Defence against methylglyoxal in Group A Streptococcus: a role for Glyoxylase I in bacterial virulence and survival in neutrophils?

Zhang, May M., Ong, Cheryl-lynn, Walker, Mark J. and McEwan, Alastair G. (2015) Defence against methylglyoxal in Group A Streptococcus: a role for Glyoxylase I in bacterial virulence and survival in neutrophils?. Pathogens and Disease, 74 2: . doi:10.1093/femspd/ftv122


Author Zhang, May M.
Ong, Cheryl-lynn
Walker, Mark J.
McEwan, Alastair G.
Title Defence against methylglyoxal in Group A Streptococcus: a role for Glyoxylase I in bacterial virulence and survival in neutrophils?
Journal name Pathogens and Disease   Check publisher's open access policy
ISSN 2049-632X
Publication date 2015-12-23
Year available 2015
Sub-type Article (original research)
DOI 10.1093/femspd/ftv122
Open Access Status Not yet assessed
Volume 74
Issue 2
Total pages 8
Place of publication Oxford, United Kingdom
Publisher Oxford University Press
Language eng
Formatted abstract
Methylglyoxal is a dicarbonyl compound that acts as a toxic electrophile in biological systems. Methylglyoxal is produced in certain bacteria as a byproduct of glycolysis through methylglyoxal synthase. Like many bacteria, Group A Streptococcus (GAS), a Gram-positive human pathogen responsible for a wide spectrum of diseases, uses a two-step glyoxalase system to remove methylglyoxal. However, bioinformatic analysis revealed that no homologue of methylglyoxal synthase is present in GAS, suggesting that the role of the glyoxalase system is to detoxify methylglyoxal produced by the host. In this study, we investigated the role of methylglyoxal detoxification in the pathogenesis of GAS. A mutant (5448ΔgloA), deficient in glyoxylase I (S-lactoylglutathione lyase), was constructed and tested for susceptibility to methylglyoxal, human neutrophil survival and virulence in a murine model of infection. 5448ΔgloA was more sensitive to methylglyoxal and was also more susceptible to human neutrophil killing. Inhibition of neutrophil myeloperoxidase rescued the gloA-deficient mutant indicating that this enzyme was required for methylglyoxal production. Furthermore, the 5448ΔgloA mutant was slower at disseminating into the blood in the murine model. These data suggest that neutrophils produce methylglyoxal as an antimicrobial agent during bacterial infection, and the glyoxalase system is part of the GAS defence against the innate immune system during pathogenesis.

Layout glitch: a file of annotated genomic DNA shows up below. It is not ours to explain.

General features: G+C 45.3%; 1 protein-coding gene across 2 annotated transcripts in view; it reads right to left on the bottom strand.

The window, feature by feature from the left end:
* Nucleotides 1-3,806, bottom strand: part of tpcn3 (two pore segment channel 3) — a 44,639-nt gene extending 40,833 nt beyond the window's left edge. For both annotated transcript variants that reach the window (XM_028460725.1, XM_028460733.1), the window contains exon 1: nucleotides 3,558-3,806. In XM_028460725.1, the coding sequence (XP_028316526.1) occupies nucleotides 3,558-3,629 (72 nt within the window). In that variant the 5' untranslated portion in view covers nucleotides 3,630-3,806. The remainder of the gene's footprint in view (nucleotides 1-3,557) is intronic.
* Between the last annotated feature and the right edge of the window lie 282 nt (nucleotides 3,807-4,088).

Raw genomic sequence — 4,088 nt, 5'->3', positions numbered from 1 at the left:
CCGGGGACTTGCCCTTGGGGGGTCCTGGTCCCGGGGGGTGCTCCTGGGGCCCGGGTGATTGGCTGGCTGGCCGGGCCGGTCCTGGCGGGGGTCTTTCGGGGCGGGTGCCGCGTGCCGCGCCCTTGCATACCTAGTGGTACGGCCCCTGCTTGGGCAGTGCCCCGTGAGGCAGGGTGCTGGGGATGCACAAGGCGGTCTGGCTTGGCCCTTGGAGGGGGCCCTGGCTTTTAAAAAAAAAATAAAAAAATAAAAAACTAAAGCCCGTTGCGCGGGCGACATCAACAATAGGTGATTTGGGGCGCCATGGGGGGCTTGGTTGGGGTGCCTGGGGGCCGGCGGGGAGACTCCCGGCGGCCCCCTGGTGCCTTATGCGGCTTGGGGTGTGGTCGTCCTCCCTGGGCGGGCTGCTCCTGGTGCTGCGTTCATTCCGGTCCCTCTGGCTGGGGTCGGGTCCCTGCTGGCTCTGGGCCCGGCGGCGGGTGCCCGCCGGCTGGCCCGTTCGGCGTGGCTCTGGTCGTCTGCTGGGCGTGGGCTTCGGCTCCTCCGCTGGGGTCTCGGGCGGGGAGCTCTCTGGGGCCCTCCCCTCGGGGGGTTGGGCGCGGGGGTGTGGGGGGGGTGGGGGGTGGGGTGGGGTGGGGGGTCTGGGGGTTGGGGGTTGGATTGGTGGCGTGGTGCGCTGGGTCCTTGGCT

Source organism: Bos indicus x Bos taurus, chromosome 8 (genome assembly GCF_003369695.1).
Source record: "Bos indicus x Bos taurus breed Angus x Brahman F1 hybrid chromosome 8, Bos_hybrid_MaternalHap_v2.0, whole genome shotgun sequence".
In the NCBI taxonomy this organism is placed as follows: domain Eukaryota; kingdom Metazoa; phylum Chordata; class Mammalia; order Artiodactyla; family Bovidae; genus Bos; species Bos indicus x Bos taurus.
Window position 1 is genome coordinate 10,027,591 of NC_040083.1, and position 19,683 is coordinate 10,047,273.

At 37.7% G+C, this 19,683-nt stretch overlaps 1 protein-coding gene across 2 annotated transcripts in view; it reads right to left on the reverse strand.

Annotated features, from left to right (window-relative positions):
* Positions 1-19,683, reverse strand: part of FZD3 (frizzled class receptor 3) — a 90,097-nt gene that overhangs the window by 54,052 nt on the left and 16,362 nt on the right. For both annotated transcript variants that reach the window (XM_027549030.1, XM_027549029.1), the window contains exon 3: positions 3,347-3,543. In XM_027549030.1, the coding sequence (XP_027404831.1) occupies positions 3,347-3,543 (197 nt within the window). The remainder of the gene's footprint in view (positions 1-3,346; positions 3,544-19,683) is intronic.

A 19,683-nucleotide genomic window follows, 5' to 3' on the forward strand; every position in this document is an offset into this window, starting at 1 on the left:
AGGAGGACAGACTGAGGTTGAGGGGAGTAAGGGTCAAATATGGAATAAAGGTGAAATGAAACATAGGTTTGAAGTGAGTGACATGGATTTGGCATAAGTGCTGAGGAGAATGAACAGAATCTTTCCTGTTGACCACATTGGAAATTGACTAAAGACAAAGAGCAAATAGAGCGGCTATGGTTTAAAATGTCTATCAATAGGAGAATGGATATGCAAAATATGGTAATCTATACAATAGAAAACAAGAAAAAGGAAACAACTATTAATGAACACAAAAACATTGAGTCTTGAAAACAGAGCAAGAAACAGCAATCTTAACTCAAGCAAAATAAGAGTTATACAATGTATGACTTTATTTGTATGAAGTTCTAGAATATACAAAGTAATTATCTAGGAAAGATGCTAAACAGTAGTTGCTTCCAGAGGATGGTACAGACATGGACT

Keyword GloA
Methylglyoxal
Glyoxalase system
Aldehyde stress response
Group A Streptococcus
Streptococcus pyogenes
Q-Index Code C1
Q-Index Status Provisional Code
Institutional Status UQ

Document type: Journal Article
Sub-type: Article (original research)
Collections: Official 2016 Collection
School of Chemistry and Molecular Biosciences
 
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